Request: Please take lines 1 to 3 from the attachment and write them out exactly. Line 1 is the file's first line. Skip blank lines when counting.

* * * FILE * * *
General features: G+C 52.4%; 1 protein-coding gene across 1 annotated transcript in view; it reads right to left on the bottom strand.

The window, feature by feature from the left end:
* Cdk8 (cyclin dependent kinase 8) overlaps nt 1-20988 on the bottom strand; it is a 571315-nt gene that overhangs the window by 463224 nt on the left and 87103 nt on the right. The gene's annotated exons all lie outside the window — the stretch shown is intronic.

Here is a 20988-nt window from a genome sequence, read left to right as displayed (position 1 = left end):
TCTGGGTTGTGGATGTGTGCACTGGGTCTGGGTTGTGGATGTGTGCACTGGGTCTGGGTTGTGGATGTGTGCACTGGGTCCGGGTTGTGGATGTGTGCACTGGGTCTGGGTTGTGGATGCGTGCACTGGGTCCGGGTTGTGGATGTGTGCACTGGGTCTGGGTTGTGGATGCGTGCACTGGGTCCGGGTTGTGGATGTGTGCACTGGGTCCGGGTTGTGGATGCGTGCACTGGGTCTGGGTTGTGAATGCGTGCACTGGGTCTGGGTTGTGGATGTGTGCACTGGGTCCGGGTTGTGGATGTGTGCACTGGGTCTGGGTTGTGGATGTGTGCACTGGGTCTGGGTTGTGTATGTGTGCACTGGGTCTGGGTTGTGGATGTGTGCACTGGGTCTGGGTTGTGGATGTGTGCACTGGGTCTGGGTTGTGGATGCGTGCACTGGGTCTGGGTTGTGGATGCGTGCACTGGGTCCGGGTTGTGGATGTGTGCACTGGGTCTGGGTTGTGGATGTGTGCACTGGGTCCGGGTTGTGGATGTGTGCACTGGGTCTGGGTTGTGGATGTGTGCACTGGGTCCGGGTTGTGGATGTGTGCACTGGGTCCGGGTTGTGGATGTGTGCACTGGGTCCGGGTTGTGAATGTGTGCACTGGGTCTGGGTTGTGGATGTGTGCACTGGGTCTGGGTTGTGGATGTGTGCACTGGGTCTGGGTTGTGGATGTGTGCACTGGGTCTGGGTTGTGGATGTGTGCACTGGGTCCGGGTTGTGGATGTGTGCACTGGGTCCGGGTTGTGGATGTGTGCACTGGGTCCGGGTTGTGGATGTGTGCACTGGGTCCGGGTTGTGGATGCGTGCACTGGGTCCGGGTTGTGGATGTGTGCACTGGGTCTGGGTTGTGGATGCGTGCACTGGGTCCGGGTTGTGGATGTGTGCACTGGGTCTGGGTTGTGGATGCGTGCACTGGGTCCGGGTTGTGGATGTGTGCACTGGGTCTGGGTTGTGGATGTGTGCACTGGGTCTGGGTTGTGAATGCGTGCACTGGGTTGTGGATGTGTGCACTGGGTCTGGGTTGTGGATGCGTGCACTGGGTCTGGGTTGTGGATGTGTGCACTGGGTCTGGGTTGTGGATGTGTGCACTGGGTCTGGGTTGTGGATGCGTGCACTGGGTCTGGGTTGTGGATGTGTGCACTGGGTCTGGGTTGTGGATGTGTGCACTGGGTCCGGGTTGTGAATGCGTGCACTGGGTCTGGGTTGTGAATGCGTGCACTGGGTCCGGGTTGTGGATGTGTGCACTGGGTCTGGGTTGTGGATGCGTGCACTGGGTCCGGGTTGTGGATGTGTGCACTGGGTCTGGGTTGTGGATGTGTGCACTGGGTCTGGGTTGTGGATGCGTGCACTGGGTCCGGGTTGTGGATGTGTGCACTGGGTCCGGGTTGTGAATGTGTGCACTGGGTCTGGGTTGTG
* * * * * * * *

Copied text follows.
General features: G+C 52.4%; 1 protein-coding gene across 1 annotated transcript in view; it reads right to left on the bottom strand.

The window, feature by feature from the left end:
* Cdk8 (cyclin dependent kinase 8) overlaps nt 1-20988 on the bottom strand; it is a 571315-nt gene that overhangs the window by 463224 nt on the left and 87103 nt on the right. The gene's annotated exons all lie outside the window — the stretch shown is intronic.